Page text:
Indian society is as hypocritical as it can be, and all under the guise of social niceties, culture and tradition. And this really needs to STOP! Right from birth to death, our ceremonies are riddled with pointless rules and rituals that are designed to torture the average Indian family. Nobody has any control over their own birth and death rituals, but 100% people have the choice to control what goes in between (take a hint). It’s time to fix some things.
WEDDINGS, for example (a.k.a the brilliant coverup act for dowry transactions).
Well, weddings are deeply and thoroughly hypocritical. The so-called new generation, the ones that consider themselves suave, polished, and evolved still indulge in archaic social systems like dowry. The bride’s father has to bear the whole expenditure and he is even responsible for giving gifts in cash and in kind to the whole lot of the groom’s immediate and extended family. How is this fair at all?
Had my father put away all of that money for me in a fixed deposit, I wouldn’t have to worry about finances for at least half of my lifetime.
But let’s not dwell too much on how wedding capitalism has brainwashed us as a nation. There are less expensive evils that take bigger tolls. CHILDBIRTH, for instance:
I do not want kids for a whole lot of other reasons, but one major reason which I don’t talk about much, is that I cannot bear the thought of my parents making the same mistakes that they did during my wedding.
For those of you that are unaware, certain communities follow some lame tradition where the girl’s parents (yet again) are robbed of more cash, gold, kidneys, what not, if they become maternal grandparents to a baby boy, and slightly lesser cash and gold if it’s a baby girl.
In the timeline of an average couple’s marriage, that’s relatively early. So how does ‘happily ever after’ happen? With a little something extra from time to time. You know, like MAINTENANCE CHARGES:
Okay so the girl’s parents have to be forever indebted to her husband (their son-in-law) for marrying their daughter and giving her a ‘comfortable’ life.
But to make sure he and his parents continue doing that, they give ‘maintenance charges’ every now and then (Holi, Diwali, Makar Sankrati, Karwa Chauth), and when the girl visits her parents’ house, that can be anything in cash or kind or both. How many of you cringe at the boxes of mithai and seasonal fruits that your parents send, which is then distributed to the boy’s relatives, neighbours and ultimately given to the household help to take home?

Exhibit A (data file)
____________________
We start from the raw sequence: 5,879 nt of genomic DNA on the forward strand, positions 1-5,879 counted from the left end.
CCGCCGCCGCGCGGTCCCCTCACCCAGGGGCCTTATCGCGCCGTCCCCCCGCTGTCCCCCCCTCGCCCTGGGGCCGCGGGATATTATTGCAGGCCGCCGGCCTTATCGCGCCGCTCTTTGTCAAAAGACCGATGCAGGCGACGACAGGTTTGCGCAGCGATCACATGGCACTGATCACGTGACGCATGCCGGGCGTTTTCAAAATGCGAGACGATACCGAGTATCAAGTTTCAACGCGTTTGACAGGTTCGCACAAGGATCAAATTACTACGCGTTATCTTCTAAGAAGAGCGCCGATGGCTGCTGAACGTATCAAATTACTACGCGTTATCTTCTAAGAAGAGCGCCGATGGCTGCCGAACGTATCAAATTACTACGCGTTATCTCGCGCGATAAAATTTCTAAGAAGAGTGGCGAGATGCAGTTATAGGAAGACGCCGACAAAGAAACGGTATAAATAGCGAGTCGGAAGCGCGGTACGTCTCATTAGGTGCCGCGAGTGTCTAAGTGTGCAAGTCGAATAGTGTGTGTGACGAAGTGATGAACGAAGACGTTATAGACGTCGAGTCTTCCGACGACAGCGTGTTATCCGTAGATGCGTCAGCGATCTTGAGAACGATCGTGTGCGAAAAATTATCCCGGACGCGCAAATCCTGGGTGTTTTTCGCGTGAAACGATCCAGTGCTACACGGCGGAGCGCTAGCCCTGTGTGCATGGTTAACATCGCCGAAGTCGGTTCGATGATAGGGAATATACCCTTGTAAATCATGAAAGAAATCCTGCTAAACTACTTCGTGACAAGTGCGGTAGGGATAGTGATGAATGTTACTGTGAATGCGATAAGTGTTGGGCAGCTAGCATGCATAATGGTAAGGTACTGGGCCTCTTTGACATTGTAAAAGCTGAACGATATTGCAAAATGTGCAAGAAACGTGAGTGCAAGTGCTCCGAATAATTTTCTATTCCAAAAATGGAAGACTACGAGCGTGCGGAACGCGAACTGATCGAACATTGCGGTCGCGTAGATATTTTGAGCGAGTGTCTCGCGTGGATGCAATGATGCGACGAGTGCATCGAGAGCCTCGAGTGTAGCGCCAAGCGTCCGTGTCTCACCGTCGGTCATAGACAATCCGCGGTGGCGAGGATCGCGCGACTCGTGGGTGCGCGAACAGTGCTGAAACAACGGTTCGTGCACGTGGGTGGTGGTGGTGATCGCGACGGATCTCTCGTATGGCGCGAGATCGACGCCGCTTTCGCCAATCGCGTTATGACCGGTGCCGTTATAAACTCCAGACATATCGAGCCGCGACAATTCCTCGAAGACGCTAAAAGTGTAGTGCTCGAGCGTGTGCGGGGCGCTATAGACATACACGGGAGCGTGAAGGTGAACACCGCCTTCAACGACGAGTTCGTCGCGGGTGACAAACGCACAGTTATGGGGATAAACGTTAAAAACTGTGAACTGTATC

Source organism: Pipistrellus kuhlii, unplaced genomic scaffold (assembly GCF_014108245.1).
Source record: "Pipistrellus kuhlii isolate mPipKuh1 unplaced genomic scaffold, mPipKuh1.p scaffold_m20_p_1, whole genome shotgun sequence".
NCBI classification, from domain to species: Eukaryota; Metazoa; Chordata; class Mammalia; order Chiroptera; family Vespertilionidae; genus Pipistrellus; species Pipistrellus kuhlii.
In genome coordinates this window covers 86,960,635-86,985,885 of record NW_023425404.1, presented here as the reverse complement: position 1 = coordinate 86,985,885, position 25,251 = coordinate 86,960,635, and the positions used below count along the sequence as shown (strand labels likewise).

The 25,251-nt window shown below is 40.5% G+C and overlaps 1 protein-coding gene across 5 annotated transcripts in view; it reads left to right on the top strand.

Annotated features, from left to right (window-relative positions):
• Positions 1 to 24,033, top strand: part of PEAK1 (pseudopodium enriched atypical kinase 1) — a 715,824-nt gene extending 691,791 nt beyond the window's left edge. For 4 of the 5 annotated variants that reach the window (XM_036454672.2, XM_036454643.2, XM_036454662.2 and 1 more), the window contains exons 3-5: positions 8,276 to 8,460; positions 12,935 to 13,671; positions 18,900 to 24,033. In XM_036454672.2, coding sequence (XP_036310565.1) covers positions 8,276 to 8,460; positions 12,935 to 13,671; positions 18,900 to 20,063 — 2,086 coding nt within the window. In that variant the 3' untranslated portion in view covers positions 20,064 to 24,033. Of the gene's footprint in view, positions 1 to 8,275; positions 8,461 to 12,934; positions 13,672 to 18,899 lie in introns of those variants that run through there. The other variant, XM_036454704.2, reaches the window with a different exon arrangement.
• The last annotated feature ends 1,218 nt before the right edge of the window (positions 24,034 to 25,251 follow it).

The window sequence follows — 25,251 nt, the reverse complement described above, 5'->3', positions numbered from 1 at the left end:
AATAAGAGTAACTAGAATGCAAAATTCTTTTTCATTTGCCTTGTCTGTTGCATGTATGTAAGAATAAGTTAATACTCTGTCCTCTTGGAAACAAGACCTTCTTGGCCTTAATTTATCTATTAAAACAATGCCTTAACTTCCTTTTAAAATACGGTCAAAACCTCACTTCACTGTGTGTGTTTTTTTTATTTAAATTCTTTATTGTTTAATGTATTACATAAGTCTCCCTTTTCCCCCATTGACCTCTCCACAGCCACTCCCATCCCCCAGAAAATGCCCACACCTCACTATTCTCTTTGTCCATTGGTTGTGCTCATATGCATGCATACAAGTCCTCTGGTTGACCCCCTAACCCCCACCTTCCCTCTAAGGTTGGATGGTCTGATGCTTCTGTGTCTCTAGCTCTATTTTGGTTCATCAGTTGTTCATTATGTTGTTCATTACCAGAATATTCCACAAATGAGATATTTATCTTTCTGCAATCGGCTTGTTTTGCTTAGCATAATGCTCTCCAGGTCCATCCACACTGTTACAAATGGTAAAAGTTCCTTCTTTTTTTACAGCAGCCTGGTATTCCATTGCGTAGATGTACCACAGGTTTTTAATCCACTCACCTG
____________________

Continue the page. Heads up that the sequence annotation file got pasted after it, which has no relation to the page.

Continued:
They’ll crib about how ‘itna saaman kyu bheja, yeh sab koi nahi khaata hai, yeh saara system bandh ho jana chahiye’ but no one will ever take a step to stop this nonsense. Can’t you buy your own mithai for your own relatives? Ridiculous! And how can I forget? They won't even call and say ‘Thank You’ because they consider it their right and privilege. I have never been able to understand this smug sense of superiority in the ‘ladka walas’.
And despite all this circus, THE ‘BAHU’ IS STILL AN OUTSIDER!
You have to take his parents as your own, live with them, ‘adjust’ to their lifestyle, the guy doesn’t even call or visit your family for days or months and it’s perfectly fine. And you’re going to be blamed for everything. You are suddenly responsible for this man-child and anything and everything that you do will be under strict scrutiny.
His family is going to scorn upon you if you want quality time with the man you married, if you want him to take a holiday with your family, if you want him to pay for your expenses or you want a say in the money he makes. You will come after everyone else, because if he makes the mistake of putting you first, he will be labeled ‘Joru Ka Ghulam’ — and of course how can his masculinity deal with such an insult?
He takes pride in not heeding to the nagging wife, not visiting her parents’ house more than once a year, calling her ‘high maintenance’ when she wants things she’s grown up with.
Of course, things are changing these days. I am lucky to have a husband who speaks up for me when life seems unfair, and wonderful in-laws who adjust well to these winds of change. But all you other men out there, who don’t think it is important to speak up for your wife, please get rid of your age-old mentality and become modern in the true sense. She married you, and if you were eager enough to take all the cash, jewelry, gifts, please also be eager enough to take care of her emotional, physical, financial needs, defend her when life is being hard, be a MAN and love her and don’t be afraid or embarrassed of showing it!
What you should actually be embarrassed about is accepting subtle dowry or about not being a good husband.
Try living at your wife’s house for a year with her family, according to their lifestyle, their rules and regulations, and then maybe, just maybe, you may understand how it feels.
But you don’t have to, because in this society, taking away a girl from her parents is tradition whereas taking away a boy from his is cruelty.